I love your energy!

    • Jean says:

      Jean, I’m not particularly concerned about rain or snow getting into the screened porch. The porch is on the south corner of the house, and our winter storms mostly blow from the northeast, while summer storms blow from the northwest. I was amazed at how little snow got onto the porch during all our heavy snow last February. The plastic panels are for warmth. In October and April, the air is too cool to sit comfortably outside, but the sun is warm. I’m imagining clear plastic panels that would keep the cold air out but let in the warm sunlight. This might also make the porch suitable for over-wintering some plants in containers that are not cold-hardy enough to survive outside.

      • Jean R. says:

        I’ve tried to winter over plants on my screen porch but I’ve only been successful two winters out of the 12-13 that I’ve been here.

  2. Charles F. Emmons says:

    Jean, our summer cottage in Lily Dale, NY, has a large screened porch (designed by Penelope), and it’s our main living area. Our sentiments are exactly those that you outlined (being outdoors indoors). Most people in Lily Dale have closed in their old Victorian porches to be regular year-round rooms. losing the screen porch benefit and sacrificing historical authenticity. Penelope has made curtains we draw closed at night and to protect from rain. She added Victorian posts inside the screens, and had canvas roll down/up tarpaulins custom made to keep the snow out in winter. – Charlie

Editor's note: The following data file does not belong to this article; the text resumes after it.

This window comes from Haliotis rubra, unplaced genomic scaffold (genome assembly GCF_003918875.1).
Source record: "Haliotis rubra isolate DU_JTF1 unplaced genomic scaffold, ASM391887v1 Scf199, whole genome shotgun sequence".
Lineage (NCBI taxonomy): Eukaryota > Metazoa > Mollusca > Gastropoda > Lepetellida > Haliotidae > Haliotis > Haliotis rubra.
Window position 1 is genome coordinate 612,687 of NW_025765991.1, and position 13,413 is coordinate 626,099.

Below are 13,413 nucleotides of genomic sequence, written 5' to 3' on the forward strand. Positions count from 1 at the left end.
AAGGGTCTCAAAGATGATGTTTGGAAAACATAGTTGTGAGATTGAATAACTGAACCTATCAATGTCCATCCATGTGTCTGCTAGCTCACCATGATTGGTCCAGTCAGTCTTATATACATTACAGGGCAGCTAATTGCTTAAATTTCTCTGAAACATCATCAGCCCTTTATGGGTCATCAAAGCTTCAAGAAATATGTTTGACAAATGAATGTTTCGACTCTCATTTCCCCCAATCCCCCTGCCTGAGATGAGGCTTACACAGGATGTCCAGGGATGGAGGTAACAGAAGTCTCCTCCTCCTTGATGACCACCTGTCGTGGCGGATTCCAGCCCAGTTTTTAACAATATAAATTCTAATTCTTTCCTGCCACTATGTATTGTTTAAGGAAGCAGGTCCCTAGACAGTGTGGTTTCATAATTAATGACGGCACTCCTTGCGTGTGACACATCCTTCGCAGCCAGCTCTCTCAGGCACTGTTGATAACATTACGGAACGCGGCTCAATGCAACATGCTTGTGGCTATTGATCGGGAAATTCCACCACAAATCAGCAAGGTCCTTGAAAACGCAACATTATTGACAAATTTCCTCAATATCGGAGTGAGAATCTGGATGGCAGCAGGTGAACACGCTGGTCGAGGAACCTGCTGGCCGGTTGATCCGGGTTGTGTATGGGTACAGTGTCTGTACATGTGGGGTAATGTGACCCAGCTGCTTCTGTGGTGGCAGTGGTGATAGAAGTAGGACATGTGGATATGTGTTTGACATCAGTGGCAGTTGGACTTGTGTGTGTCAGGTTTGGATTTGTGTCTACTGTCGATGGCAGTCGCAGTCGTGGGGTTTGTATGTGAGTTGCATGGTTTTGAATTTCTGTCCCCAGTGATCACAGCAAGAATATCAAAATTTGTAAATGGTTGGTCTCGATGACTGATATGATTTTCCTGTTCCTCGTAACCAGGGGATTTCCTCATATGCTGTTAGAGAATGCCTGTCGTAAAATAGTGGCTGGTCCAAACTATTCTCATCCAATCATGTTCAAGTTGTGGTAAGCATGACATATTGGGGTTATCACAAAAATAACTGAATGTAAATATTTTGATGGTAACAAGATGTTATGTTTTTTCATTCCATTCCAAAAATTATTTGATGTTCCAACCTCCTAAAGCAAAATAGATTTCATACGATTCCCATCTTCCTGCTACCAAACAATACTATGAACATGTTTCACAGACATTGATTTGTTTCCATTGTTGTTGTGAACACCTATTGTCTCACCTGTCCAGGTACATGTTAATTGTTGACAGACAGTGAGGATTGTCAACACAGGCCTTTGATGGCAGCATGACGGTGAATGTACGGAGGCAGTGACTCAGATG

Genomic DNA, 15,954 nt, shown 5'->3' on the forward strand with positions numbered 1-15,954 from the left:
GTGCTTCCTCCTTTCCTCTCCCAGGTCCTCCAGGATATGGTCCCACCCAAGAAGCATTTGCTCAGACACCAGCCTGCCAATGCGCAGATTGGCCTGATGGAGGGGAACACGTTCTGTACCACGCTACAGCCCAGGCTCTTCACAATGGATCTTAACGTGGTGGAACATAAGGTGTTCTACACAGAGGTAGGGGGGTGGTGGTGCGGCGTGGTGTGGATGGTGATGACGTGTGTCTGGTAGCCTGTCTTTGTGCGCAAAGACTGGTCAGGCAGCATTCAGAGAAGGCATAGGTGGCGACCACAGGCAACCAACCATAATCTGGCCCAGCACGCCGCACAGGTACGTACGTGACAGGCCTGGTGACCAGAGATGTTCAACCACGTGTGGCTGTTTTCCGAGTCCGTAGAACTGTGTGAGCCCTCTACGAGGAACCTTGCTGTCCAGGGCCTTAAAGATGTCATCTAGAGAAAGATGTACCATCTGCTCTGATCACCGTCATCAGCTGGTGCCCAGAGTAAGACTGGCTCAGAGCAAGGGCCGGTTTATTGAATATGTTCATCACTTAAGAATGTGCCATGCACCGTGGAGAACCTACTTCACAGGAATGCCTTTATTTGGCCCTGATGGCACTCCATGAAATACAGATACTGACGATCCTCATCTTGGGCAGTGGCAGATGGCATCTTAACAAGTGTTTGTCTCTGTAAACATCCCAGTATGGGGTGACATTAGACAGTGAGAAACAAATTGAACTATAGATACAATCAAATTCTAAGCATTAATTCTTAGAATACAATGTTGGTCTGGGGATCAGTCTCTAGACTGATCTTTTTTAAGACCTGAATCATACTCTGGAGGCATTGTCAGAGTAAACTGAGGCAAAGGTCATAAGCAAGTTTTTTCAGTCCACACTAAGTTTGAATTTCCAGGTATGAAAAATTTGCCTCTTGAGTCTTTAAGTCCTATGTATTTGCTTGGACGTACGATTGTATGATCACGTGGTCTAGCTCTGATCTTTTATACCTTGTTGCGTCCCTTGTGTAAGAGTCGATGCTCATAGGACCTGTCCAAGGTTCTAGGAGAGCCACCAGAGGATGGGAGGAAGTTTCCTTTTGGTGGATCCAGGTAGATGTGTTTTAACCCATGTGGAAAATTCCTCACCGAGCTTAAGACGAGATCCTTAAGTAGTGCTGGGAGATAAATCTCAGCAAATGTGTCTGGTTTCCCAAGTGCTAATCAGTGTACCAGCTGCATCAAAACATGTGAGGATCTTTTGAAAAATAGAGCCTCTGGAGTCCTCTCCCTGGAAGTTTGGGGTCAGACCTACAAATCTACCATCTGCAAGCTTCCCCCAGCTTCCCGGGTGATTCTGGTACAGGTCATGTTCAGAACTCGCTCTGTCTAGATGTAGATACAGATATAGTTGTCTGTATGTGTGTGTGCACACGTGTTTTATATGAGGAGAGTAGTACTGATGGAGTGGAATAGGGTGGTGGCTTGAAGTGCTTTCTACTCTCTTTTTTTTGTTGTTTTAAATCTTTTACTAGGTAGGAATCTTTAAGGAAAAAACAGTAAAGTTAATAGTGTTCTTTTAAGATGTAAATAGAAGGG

• Jean says:

      Charlie, Your Lily Dale porch sounds wonderful. Mine is not a large space (about 9′ x 9′), but it is big enough to seat four for lunch or dinner. My 10′ x 10′ gazebo on the back deck will be (once I get it in place) a better place for lounging.

  3. Diana Studer says:

    building a satisfying garden view from your screened porch will be a fun challenge

    • Jean says:

      Diana, I’m not sure how much I’m going to worry about framing the garden view from the porch. In Julie Moir Messervy’s terms, I’m imagining those flower beds along the walkways as ‘stroll journeys’ rather than ‘mind journeys’. Nevertheless, I know I will enjoy looking out at them from the porch.

      • Diana Studer says:

        that framed view thru the window, is a pleasure I’m learning to enjoy and nurture, as my garden skills fledge. A teaser to entice you on your stroll journey …

  4. I wish when we built this house we had put in a screened porch….they are not common here either which makes no sense.

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I am Jean Potuchek, a professional sociologist who has just stepped into the next phase of my life, retirement, after more than thirty years of college teaching. This blog is about my experience of that new phase of life.